What do you know about Wallace and his life (and his death) that influences your participation in Infinite Summer? Annie Lowrey over at A Supposedly Fun Blog made me think to ask:
This [reading has been far more poignant than others] in part because I know, I think, a bit too much about DFW for comfort now. I read the D.T. Max and the Rolling Stone pieces on him, and many other outpourings. I wish I hadn’t, at least in the context of reading IJ.
It’s a great post, and the bloggers over there seem to be off to a solid start all around. I don’t especially need more to read about Infinite Summer and its subject, but into my feed reader they go. (Disclaimer: If their blog turns out better than ours, we’re totally going to stagger, my zombie compatriots and I*, arms outstretched, and eat their brains.)
I’ve blogged already about what baggage I bring to the project. What about you? Is Wallace’s death a big factor in your signing on? Are there things you’ve learned about his life (e.g. that he was depressed for a long time, that he was a near-great young tennis player, etc.) that were factors? Given any such factors, can you bring yourself to avoid succumbing to the intentional fallacy? (And should you?)
* I actually have not gotten pledges from any other Infinite Zombies bloggers to do this. Also, this is not a cutesy attempt to use notes the way Wallace does. I find that kind of irritating. But I was inside a parenthesis and a bracket just didn’t feel right.
He’d been on my radar for a while, so I was sort of kicking myself in the ass when he died, because I felt like I’d missed out on a chance to read a living writer, as most of the things I read are by authors long dead. I don’t know that there really is any epistemological difference, when you look at it closely, but it certainly feels different, if only for the reason that the work itself is still developing, rather than already closed off, complete (or as complete as things get).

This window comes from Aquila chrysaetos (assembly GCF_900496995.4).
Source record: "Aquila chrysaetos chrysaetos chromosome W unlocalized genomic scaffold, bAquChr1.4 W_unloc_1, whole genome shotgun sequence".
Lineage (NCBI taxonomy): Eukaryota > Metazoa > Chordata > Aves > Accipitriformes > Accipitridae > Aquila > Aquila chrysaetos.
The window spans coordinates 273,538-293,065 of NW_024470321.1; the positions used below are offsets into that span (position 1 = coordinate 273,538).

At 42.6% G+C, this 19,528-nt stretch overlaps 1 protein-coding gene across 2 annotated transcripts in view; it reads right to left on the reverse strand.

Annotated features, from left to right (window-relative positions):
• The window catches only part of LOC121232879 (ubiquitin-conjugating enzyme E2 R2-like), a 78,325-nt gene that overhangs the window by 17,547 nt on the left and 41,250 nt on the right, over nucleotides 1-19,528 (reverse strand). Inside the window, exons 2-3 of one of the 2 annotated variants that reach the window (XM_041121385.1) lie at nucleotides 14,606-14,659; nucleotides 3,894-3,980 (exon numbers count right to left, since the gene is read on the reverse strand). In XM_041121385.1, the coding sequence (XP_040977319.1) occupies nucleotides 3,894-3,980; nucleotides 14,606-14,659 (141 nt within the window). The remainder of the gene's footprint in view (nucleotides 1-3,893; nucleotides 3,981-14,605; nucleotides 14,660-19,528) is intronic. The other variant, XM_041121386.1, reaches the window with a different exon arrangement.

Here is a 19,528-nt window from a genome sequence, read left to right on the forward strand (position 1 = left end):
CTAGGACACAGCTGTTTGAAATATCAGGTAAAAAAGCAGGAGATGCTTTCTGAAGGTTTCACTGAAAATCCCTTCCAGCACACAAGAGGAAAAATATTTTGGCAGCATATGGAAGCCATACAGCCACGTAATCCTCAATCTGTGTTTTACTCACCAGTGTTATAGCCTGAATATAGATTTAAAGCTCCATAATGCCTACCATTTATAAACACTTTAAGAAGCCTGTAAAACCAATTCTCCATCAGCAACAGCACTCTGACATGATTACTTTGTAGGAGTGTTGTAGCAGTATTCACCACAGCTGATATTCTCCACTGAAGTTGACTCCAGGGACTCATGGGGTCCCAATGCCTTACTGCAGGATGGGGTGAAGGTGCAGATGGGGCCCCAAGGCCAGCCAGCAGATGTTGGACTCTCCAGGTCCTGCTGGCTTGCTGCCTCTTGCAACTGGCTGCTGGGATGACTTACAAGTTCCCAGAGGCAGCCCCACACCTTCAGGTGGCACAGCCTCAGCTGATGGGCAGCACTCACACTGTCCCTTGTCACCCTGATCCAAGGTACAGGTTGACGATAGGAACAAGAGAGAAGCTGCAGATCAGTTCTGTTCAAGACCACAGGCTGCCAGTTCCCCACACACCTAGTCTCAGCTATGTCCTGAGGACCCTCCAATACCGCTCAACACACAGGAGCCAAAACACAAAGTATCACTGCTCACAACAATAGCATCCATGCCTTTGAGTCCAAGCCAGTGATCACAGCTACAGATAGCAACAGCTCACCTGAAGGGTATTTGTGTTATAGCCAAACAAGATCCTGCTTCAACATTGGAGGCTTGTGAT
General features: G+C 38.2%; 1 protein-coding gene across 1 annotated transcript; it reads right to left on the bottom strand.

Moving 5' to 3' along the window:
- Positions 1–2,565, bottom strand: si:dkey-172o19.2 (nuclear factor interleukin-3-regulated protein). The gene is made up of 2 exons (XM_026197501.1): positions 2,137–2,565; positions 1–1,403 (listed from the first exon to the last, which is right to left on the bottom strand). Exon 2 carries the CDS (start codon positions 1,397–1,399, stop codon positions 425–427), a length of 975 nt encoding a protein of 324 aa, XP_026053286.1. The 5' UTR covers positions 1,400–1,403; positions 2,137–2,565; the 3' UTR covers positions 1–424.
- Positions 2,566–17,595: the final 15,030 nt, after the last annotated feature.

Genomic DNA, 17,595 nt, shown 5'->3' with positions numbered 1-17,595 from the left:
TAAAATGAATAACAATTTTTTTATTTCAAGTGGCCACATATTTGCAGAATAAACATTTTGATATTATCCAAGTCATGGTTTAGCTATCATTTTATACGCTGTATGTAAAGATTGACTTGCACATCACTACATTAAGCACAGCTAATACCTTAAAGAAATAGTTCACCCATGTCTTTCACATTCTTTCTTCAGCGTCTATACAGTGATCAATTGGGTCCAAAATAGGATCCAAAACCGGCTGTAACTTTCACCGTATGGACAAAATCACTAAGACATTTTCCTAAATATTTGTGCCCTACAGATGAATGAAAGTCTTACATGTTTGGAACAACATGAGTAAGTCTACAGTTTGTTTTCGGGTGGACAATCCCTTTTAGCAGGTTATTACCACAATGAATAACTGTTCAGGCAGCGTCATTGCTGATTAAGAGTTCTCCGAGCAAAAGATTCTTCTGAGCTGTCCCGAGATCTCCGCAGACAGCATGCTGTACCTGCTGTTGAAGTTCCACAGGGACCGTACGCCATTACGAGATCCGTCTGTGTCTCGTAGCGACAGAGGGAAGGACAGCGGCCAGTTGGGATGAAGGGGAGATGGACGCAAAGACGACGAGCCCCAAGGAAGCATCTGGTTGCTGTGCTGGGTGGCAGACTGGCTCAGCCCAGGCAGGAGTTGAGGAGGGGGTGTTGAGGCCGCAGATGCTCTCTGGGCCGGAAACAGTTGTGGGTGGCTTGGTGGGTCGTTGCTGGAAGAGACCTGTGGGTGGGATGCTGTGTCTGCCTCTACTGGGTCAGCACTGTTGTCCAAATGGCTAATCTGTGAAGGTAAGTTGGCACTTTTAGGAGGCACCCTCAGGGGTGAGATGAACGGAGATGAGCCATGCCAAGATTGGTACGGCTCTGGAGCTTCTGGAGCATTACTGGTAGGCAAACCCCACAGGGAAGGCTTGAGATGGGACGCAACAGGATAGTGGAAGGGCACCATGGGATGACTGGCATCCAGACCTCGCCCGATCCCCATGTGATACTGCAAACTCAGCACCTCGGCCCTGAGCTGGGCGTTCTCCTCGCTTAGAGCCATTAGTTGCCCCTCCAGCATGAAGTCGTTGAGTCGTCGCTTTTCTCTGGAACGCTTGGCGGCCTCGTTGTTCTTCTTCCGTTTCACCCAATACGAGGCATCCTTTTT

His book had been on my list of things to get around to someday. I think his death and the IS project just gave me the impetus to take part in something collaborative, which isn’t very typical of me either. It sounded like a fun project, and a fitting tribute for Wallace, whose principle concern, as far as I can tell so far, was the difficulty of getting outside your own subjectivity long enough to meaningfully communicate with another person. So maybe he’d approve of this, if he’d lived to see it (of course, I think his death fueled it, in a way–made it more urgent).
Great comment. I agree re impetus. I’ve kind of sat quietly by during a number of group reads on the wallace-l mailing list. There are some really crazy smart people on there who bring a lot to the table. But my participation has been largely passive. I’ve basked in the intelligence and eloquence of these other members. Participating in IS — and particularly with something of a commitment (if one without penalty) — to blog the thing, makes me engage more.
I think that Wallace would actually have been horrified by this project! Or, abstractly, he might approve of it, but as it related to him, he would choose to try to ignore it and would still feel very uncomfortable about the fact that it was going on. He’s said as much about wallace-l, at any rate. But I take your point. 🙂
You’re totally right. It’s probably just as well for DFW that he didn’t live to see this. It would stress him out to know that we were all (mis)interpreting his work. 🙂
I met him thrice or, more accurately, I heard him read and watched him sweat and squirm and felt his intense ambivalence towards too much attention directed at the man and the headband-donning, spitoon-carting, ludicrously smart yet kinda straightforward Midwestern man. I knew him not one bit as this person and I worshipped his words and swagger, and a second run through this book (I’m way behind) is heartbreaking…
Reading DFW was formative for me. I felt like he was my brother although of course I never met him. His death was absolutely staggering for me. Once I stopped googling for more information on his suicide every 30 minutes, I decided I would try to read everything he had written before the first anniversary of his death. I am failing miserably, but I will have read a good chunk of it this year – and Infinite Summer seemed to me like the best possible way re-visit the book. Somehow in the company of thousands of others, all slack-jawed in awe at his humor, intellect, and compassion for his fellow humans.